My suggestions for listening to these is to have a pen and piece of paper with you so you can write down good calls you hear, try and figure out why the coxswain made those calls, and then find a way to implement them with your own crew. Don’t take any call and use it if you don’t know why the previous coxswain said it. Part of making good calls is knowing WHY those calls are good. How to they help your crew? Are they motivational or technical? What part of the stroke does the call apply to?
If you can answer all those questions, then take that call and try it out with your crew. Not every call is going to work with every crew so it’s up to you to discuss after practice with your coach and rowers whether or not they responded to that call or not. Don’t be offended if they say it didn’t do anything for them. Ask them why and then tweak it a little. Fine tune it and eventually you’ll find the combination of words that really gets in your rowers heads.
Pete Cipollone 1997 Head of the Charles men’s Champ 8+
Above is a 15 minute clip that starts about 30 seconds before the start of the race and ends just after they cross the finish line. If you want to listen to the whole 27 minute recording that includes getting to the starting area, staging, etc., as well as read along with a transcript of the race, you can check that out over on row2k.
This recording is basically the gold standard when it comes to … pretty much everything. Calls, tone, execution, engaging individual rowers throughout the piece, it’s all on point here.
Because there are so many turns on the Charles you can go from having a headwind on one part of the course to a crosswind on another, so it’s good to know what the wind is doing and where those trouble spots are so you can prepare the crew for it before you get hit with any gusts. Watching for the ripples on the water is a good indication of when the wind is coming but sometimes that’s tough to do with everything else that’s going on so knowing ahead of time where you might get encounter it will make it easy for you to incorporate the applicable technical calls (i.e. sit up into a head wind, hold the finishes in a tailwind, etc.) into your race plan. You can hear Pete do this at 15:53 where he says “here comes a headwind, sit up and drive…”.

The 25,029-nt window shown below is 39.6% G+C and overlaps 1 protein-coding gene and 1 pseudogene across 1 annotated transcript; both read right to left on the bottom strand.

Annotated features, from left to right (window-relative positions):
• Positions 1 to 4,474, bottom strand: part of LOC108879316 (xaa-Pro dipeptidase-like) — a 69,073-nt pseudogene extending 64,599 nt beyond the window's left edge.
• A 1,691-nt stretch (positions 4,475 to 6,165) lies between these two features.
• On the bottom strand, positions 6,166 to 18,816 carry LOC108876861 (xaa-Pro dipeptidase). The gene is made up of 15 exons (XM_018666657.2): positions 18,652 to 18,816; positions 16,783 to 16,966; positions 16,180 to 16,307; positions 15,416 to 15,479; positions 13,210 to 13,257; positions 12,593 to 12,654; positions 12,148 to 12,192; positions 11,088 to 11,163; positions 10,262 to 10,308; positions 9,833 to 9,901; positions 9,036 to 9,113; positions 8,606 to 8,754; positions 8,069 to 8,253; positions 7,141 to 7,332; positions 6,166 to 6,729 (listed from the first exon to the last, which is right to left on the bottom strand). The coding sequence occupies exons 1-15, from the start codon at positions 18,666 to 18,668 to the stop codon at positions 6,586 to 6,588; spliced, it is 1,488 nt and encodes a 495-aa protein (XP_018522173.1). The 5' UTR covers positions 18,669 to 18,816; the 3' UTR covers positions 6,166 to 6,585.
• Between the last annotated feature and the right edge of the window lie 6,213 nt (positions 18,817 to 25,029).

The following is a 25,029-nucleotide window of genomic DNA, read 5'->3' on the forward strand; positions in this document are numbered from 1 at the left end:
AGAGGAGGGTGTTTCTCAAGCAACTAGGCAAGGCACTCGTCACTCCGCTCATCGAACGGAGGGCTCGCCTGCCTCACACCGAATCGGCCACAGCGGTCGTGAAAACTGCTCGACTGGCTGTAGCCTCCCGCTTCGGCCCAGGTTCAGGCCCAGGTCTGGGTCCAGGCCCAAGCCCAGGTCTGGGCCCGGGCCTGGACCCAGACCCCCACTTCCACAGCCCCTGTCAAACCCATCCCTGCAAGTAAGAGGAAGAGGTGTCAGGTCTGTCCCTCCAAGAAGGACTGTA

Around 17:37 as they’re coming under River St. in the Powerhouse Stretch he calls for them to make their first commitment under the bridge. I’m a big fan of this move (I’ve appropriated it in some way into nearly every race plan I’ve had throughout my career), not just because I think it’s more effective than a power ten but because of the way he calls it. I usually save this call (if I can) for when we’re under a bridge because I think hearing a guttural, drawn out call like that echo around you just reiterates the importance of the commitment. It’s a great call but one to be used sparingly during a race if you want to maintain its effectiveness.